Global equity markets surged sharply this week, as rising bond yields and weaker growth prospects have shaken investors' appetite for riskier assets. Switching to risk mode benefited from gold, but not from cryptocurrencies, as this last market recorded an 11-digit dip on Thursday.
China was the center of the storm this week, when investors returned from the Gold Week celebrations with disappointing economic data, growing commercial tensions and an insufficient response from central bank policy.
Bull Market in Jeopardy
After recording the best quarter in five years, US equities have suffered numerous steep declines since the beginning of October. This culminated Wednesday and Thursday with a dive of 1,300 points in the Dow Jones Industrial Average, marking the worst two-day period since February. The broad S & P 500 index also fell to more than three months, which triggered a sharp increase in volatility.
The CBOE VIX, the preferred measure for investor anxiety on Wall Street, surpassed 26 this week to reach the highest level in six months. The so-called indicator of fear reverses the futures of the S & P 500 index approximately 75% of the time.
The dramatic declines of Wall Street have caused even greater losses for the reference indices of China, which on Thursday were reduced to the long-term lows. The Shanghai Composite index recorded a modest rally on Friday, but still closed the week with a 7.6% loss. Markets in Europe, Japan, Canada and Australia also closed significantly lower.
IMF Downgrades Outlook
The International Monetary Fund (IMF) has lowered its forecasts for global growth, citing rising import tariffs as a primary concern. The Washington-based lender has lowered its forecast for global economic, Chinese and US growth of 0.2 percentage points each by 2019. At 6.2%, China's expansion is expected be the weakest since 1990.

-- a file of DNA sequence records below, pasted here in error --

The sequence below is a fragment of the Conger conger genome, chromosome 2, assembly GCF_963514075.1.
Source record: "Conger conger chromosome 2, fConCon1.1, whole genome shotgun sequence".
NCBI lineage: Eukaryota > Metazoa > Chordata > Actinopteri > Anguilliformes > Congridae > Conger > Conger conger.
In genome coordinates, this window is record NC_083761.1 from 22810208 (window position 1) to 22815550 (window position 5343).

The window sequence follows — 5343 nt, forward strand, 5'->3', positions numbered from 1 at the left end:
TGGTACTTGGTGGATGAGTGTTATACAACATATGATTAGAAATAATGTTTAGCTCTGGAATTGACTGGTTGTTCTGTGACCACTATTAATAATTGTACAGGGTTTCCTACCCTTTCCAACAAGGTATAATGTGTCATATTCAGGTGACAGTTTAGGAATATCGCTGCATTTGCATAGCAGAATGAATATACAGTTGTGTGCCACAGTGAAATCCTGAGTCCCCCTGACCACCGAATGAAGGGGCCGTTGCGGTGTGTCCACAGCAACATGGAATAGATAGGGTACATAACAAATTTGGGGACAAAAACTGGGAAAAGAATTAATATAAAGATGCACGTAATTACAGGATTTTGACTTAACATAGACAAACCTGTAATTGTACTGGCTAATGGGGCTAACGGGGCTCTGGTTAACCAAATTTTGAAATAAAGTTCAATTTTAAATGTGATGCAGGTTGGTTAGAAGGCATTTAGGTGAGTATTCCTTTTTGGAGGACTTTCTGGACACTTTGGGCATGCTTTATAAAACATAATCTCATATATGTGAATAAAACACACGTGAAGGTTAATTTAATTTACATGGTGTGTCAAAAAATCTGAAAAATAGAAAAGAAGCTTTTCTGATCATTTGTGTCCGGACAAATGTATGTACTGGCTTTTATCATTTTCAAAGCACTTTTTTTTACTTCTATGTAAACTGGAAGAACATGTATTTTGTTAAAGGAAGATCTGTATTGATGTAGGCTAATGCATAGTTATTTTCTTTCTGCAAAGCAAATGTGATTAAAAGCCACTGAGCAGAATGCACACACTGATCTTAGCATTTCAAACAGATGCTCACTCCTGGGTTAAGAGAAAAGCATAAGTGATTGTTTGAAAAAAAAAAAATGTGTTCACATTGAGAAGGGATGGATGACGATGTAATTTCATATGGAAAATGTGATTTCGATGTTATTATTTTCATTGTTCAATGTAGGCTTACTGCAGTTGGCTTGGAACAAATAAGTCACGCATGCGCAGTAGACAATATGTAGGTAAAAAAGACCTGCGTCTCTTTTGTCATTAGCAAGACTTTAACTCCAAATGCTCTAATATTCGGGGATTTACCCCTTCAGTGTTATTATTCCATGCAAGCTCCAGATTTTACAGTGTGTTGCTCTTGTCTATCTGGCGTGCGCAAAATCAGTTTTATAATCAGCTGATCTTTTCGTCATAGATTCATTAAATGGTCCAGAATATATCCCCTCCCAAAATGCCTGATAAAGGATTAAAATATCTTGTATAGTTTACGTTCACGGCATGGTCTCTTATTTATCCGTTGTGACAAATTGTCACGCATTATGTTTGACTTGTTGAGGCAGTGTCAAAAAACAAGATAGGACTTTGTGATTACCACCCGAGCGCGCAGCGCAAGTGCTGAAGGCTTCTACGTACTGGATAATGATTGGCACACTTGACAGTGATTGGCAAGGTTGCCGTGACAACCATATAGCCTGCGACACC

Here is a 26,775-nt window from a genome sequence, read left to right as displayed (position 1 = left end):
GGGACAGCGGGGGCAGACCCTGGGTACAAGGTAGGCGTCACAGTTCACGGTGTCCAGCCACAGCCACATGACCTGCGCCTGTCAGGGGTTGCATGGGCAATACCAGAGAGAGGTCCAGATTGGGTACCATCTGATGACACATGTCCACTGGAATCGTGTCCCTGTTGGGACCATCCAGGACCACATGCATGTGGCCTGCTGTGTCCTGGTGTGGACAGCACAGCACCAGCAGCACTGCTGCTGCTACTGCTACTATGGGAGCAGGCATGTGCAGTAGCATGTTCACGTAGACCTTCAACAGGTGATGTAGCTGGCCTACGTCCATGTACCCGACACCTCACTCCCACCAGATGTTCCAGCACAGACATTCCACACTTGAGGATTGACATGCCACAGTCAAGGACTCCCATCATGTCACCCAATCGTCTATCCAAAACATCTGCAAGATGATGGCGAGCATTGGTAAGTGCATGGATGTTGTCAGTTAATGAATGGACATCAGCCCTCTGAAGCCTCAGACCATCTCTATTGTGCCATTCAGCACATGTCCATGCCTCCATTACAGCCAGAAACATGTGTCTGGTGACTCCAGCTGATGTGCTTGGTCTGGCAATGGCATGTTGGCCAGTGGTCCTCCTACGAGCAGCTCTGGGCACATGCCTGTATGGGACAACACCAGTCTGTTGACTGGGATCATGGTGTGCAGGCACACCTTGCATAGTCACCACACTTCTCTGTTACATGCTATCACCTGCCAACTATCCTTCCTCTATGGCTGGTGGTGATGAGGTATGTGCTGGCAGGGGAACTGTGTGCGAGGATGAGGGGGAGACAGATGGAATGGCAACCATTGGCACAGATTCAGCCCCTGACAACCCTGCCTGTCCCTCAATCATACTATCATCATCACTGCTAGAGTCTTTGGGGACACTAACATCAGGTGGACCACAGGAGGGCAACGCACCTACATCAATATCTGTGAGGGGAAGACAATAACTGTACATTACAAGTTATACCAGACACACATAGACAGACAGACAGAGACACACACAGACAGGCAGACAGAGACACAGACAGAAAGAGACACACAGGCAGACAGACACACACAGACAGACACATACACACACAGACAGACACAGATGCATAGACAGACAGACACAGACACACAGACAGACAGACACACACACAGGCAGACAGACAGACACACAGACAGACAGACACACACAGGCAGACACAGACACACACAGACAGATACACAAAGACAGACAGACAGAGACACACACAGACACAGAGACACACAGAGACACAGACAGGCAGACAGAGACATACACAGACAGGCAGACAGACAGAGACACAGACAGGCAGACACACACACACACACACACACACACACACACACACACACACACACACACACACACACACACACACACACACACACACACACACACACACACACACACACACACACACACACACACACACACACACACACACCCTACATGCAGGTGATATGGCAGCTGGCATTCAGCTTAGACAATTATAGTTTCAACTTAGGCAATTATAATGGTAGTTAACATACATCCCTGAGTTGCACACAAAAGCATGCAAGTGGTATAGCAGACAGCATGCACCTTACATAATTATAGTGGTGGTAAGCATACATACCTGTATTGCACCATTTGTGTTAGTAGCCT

A commercial war in mourning with the United States does nothing but exacerbate China's broad economic slowdown, which began many years ago when Beijing undertook a slow transition from the smokestack industries to consumption. Although Beijing has responded to the Trump administration tariff policy, it will not be able to match duties on a dollar-by-the-dollar basis.
As reported by Hacked on Thursday, President Trump and his Chinese counterpart Xi Jinping are scheduled high-level commercial talks at the next Group Summit of 20 in November. Both sides were planning detailed negotiations last month before the US promulgated a new round of tariffs for $ 200 billion of Chinese goods.
Cryptocurrencies Fall but Bitcoin maintains support
After weeks of relative calm, the cryptocurrencies experienced a good selloff on Thursday. More than $ 16 billion was wiped out by market capitalization combined with bitcoin, Ethereum and other important assets that led to decline.
There was no immediate catalyst for the sudden inversion, although the pattern of rapid decline after relative calm was observed earlier. The cryptocurrencies are struggling to make new technological discoveries despite the improvement of fundamentals.
Despite the loss, the bitcoin continues to defend $ 6,000 – a critical level that is commonly associated with the cost of extracting virtual currency. Thursday's 6% decline dragged prices to the low region of $ 6,200 before recovering 24 hours later.
Week by week, cryptocurrency market capitalization decreases by about $ 18 billion. However, trading volumes increased slightly.
The week ahead
Next week, all eyes will be on government bond yields, while investors continue to assess the impact of rising interest rates on the market. Despite a sharp decline in the middle of the week, U.SG's 10-year bond yield continues to show bullish potential. According to Jeffrey Gundlach, the so-called "king of bonds", the benchmark yield could reach 3.6% in the short term.
"If you look at the graphs and look at market behavior and think about the trends that lie below the bond market, it would not surprise you to see the 30 years go to 4% before this breakout move of more than 3.25% is over, "Gundlach told CNBC on Thursday.
Until now, cryptocurrencies like bitcoin have not benefited from the demand for safe haven following the broad market recession. It remains to be seen whether traditional investors will find comfort in bitcoin status as an unrelated asset if bond yields continue to press.
Disclaimer: The author owns bitcoin, Ethereum and other cryptocurrencies. It holds investment positions in the currencies, but does not carry out trading activities in the short term or daily.
Featured image courtesy of Shutterstock.